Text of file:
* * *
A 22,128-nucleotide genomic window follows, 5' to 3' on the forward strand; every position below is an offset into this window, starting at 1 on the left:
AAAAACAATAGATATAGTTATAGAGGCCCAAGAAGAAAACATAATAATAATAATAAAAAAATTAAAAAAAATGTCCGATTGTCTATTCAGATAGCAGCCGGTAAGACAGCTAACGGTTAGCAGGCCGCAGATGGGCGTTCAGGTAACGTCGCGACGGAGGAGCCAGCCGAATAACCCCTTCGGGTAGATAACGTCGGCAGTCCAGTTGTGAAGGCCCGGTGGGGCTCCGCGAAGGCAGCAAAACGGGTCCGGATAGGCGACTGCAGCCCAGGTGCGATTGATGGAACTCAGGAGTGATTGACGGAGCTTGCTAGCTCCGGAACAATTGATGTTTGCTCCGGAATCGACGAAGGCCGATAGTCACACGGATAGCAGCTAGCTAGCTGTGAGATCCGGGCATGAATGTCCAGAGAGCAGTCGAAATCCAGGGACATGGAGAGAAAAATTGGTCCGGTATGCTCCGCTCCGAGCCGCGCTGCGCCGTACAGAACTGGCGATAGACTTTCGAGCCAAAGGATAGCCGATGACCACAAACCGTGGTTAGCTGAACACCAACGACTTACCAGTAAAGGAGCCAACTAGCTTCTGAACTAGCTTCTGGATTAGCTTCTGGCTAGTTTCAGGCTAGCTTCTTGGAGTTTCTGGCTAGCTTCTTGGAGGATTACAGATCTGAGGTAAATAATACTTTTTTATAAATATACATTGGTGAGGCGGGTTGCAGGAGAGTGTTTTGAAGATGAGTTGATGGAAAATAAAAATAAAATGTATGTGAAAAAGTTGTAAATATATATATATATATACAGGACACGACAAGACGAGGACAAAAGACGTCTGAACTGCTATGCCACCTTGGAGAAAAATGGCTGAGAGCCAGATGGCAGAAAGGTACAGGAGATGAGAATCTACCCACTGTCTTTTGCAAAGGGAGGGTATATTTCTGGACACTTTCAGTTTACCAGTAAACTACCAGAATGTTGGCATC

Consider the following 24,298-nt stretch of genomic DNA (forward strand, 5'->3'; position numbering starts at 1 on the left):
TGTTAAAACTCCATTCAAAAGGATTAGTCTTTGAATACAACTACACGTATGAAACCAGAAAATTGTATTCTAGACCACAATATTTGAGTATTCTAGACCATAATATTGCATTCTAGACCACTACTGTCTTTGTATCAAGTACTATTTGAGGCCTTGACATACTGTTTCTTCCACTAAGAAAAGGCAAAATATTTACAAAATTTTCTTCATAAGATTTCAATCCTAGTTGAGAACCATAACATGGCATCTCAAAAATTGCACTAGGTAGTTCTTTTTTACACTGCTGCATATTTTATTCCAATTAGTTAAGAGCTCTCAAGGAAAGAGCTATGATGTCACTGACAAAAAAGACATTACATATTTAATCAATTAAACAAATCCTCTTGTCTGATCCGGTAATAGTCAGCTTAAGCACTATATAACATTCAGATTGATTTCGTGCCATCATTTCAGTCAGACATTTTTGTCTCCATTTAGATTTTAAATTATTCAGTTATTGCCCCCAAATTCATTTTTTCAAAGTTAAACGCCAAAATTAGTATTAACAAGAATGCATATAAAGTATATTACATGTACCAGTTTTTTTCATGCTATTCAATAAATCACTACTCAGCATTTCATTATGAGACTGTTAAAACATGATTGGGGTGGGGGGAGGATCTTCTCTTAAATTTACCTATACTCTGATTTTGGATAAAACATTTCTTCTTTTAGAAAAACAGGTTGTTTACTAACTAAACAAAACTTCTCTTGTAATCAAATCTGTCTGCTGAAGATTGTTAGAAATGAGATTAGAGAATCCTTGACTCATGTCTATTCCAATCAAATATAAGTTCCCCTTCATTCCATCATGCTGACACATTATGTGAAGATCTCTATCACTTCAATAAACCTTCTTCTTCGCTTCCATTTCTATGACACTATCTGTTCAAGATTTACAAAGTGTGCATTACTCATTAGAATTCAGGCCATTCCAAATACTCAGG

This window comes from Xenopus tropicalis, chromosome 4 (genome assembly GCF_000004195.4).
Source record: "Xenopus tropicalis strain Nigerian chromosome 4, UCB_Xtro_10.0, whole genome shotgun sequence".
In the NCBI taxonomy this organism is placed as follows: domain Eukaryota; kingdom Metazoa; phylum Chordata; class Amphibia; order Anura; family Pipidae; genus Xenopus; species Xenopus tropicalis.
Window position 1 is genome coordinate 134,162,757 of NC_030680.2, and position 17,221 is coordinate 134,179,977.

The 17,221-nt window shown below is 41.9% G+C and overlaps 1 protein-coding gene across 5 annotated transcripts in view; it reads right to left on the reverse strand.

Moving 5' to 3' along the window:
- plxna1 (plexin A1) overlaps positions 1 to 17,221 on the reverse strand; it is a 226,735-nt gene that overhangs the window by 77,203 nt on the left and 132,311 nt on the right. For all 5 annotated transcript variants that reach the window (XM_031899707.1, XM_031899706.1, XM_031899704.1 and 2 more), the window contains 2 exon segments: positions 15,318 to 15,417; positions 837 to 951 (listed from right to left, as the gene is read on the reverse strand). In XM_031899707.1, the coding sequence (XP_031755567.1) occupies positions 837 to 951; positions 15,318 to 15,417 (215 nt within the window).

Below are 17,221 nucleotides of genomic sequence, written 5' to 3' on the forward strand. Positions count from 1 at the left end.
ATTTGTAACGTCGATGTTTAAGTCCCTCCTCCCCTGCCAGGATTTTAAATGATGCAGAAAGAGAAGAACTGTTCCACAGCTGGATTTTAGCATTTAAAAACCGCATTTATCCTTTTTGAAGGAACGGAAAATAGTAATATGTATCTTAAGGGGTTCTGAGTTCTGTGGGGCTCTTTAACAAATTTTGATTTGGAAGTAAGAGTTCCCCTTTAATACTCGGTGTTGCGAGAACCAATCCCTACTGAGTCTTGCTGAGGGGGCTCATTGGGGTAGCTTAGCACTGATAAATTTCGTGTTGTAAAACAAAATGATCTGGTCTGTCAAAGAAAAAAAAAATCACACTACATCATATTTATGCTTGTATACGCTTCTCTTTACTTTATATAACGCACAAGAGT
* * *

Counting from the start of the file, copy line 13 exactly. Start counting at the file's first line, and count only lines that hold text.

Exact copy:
ATTTGTAACGTCGATGTTTAAGTCCCTCCTCCCCTGCCAGGATTTTAAATGATGCAGAAAGAGAAGAACTGTTCCACAGCTGGATTTTAGCATTTAAAAACCGCATTTATCCTTTTTGAAGGAACGGAAAATAGTAATATGTATCTTAAGGGGTTCTGAGTTCTGTGGGGCTCTTTAACAAATTTTGATTTGGAAGTAAGAGTTCCCCTTTAATACTCGGTGTTGCGAGAACCAATCCCTACTGAGTCTTGCTGAGGGGGCTCATTGGGGTAGCTTAGCACTGATAAATTTCGTGTTGTAAAACAAAATGATCTGGTCTGTCAAAGAAAAAAAAAATCACACTACATCATATTTATGCTTGTATACGCTTCTCTTTACTTTATATAACGCACAAGAGT